Autonomous Vehicles: The Automotive Ecosystem

This post continues the disruption scenario discussion initiated by my earlier Insurance Industry Case Study. I’ve been using the autonomous vehicle (AV) as an example of a disruptive scenario with potential societal, economical, and environmental impact. In this post, the focus shifts to the scenario’s possible effect on the automotive ecosystem.

Autonomous vehicle technology can be viewed using a five-part continuum suggested by the National Highway Traffic Safety Administration (NHTSA), with different benefits realized at different levels of automation:

Driverless Car Continuum

Last month, an IHS Automotive study predicted the world will have nearly 54 million self-driving cars by 2035. The study also predicts that nearly all vehicles in use are likely to be self-driving cars or self-driving commercial vehicles sometime after 2050. Meanwhile, automakers and others are unveiling both their plans for – and introduction of – automated features:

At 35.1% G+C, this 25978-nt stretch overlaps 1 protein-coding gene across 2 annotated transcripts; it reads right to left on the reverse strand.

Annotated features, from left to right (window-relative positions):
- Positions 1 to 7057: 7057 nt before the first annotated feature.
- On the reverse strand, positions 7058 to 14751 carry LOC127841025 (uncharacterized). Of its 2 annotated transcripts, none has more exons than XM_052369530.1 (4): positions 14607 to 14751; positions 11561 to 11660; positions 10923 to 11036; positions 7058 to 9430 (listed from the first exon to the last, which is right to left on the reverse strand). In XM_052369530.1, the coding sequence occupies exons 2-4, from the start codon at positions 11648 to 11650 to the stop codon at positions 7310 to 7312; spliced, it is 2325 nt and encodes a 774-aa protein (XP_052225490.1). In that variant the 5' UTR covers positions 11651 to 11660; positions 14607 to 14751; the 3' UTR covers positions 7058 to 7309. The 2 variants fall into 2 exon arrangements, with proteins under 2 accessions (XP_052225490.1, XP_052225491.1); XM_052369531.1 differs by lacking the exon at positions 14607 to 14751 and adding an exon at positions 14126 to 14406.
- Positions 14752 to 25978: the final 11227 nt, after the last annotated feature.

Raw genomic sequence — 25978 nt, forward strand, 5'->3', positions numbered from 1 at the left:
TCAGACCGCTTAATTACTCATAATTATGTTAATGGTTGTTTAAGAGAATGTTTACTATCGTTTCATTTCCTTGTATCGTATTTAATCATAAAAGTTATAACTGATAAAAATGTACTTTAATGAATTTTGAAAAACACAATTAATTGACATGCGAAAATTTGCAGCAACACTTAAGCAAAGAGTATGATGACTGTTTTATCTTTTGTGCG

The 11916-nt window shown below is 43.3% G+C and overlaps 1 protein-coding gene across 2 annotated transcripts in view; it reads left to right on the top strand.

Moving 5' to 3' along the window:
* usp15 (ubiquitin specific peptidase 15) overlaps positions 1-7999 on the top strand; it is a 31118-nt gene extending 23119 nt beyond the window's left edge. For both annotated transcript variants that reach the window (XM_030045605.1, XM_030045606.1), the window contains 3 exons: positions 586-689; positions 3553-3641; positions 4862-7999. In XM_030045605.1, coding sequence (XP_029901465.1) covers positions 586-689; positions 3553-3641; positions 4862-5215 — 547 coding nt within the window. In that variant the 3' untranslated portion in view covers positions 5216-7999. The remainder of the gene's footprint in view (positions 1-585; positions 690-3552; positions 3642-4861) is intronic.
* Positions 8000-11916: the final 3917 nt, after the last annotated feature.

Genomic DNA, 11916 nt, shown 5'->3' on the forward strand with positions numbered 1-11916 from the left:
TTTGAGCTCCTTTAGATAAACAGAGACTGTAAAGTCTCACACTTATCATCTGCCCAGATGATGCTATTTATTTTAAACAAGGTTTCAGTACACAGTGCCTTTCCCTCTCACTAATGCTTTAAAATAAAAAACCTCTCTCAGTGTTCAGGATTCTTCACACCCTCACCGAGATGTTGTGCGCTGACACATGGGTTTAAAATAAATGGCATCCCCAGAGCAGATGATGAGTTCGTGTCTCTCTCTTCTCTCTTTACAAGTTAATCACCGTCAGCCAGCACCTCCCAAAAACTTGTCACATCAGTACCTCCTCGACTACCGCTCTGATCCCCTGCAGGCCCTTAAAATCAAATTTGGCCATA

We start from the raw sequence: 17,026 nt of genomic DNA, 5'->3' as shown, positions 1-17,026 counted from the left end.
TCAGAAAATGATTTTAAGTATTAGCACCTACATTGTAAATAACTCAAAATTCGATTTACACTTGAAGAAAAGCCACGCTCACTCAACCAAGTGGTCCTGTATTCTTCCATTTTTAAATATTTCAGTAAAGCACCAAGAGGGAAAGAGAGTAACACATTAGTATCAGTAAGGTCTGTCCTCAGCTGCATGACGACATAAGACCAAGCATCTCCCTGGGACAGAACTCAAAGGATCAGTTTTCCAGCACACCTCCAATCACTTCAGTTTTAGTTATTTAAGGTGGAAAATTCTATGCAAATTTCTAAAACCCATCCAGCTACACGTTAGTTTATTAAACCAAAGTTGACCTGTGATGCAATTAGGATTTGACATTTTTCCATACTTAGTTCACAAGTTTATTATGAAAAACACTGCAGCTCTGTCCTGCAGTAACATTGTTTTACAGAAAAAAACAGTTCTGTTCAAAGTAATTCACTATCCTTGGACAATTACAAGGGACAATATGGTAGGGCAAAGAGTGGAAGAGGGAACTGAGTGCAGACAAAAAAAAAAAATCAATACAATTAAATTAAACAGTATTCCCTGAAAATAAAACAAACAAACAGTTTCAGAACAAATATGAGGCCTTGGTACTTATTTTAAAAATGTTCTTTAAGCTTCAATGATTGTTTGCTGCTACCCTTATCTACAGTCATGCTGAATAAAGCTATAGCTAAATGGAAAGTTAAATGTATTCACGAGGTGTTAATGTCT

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The New Machine Age

I recently participated in a panel discussion at an MIT CIO Symposium and had the pleasure of hearing Andrew McAfee talk about the book he co-authored with Erik Brynjolfsson titled Race against the Machine. Mr. McAfee has talked at length about the digital revolution and its impact on the workforce. He talked about the dawn of a new machine age, where the focus is on idea production versus physical production, and knowledge work versus manual labor. He focused on the most impactful period in human history – the advent of the steam engine that ushered in the first industrial revolution. A lengthy period that followed the first machine age was transformative and disruptive. We are on the verge of something that history may someday view as more transformative and disruptive. A quote from Mr. McAfee summed up his thoughts:

Digital will make a mockery of everything that came before it”.

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